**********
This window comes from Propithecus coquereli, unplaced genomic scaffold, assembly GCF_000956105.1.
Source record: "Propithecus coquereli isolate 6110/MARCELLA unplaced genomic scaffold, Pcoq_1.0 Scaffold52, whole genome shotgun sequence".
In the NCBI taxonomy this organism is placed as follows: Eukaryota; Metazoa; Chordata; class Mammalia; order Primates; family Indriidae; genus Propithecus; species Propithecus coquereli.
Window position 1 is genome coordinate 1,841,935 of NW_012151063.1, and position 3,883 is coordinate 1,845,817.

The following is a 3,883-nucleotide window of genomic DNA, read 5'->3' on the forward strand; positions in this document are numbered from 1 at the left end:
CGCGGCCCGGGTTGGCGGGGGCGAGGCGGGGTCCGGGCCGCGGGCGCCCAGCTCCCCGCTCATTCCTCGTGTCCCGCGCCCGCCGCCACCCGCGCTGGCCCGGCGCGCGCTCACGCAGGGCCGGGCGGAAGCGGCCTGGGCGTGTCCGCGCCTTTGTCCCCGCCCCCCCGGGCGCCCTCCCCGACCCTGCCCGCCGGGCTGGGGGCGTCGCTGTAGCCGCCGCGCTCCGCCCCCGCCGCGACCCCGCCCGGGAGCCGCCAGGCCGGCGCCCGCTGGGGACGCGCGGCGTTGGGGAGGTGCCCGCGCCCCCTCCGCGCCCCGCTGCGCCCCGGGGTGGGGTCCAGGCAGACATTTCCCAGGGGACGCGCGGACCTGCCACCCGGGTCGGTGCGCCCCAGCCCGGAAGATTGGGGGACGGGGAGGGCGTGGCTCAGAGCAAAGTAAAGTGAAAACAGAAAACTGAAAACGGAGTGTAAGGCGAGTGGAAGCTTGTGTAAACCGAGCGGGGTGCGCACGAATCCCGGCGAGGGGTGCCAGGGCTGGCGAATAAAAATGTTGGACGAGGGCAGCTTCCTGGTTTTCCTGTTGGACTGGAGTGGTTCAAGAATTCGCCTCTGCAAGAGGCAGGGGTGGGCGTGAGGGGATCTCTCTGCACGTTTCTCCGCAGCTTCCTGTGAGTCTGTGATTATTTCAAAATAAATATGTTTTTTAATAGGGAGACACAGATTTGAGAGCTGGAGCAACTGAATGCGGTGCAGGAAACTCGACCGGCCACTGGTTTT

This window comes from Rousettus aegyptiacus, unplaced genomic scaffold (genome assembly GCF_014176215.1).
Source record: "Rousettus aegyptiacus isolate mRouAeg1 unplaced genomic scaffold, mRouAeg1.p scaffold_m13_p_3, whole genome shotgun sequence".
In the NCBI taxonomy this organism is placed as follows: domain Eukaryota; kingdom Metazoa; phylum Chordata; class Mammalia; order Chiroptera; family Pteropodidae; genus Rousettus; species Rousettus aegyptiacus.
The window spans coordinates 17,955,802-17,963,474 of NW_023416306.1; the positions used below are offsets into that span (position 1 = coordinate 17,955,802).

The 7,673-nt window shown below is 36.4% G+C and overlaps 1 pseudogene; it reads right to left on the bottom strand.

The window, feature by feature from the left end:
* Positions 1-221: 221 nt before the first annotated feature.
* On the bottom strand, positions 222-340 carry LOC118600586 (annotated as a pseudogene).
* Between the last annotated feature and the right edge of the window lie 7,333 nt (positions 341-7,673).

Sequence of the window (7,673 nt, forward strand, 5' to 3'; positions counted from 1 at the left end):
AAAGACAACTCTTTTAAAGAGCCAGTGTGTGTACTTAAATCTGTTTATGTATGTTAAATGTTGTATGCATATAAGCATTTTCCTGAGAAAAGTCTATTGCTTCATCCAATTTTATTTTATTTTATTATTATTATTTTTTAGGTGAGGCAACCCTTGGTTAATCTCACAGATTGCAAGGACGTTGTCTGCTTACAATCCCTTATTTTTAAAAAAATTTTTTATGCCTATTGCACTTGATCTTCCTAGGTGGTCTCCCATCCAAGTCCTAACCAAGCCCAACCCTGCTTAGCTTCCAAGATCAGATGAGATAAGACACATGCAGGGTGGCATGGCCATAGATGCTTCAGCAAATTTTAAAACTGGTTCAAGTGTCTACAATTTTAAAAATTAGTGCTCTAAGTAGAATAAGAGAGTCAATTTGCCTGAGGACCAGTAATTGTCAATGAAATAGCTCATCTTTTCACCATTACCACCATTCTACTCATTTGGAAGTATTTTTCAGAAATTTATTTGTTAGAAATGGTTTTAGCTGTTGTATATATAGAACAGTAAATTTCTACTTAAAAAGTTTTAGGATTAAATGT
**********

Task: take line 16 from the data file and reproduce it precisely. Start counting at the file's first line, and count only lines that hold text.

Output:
Sequence of the window (7,673 nt, forward strand, 5' to 3'; positions counted from 1 at the left end):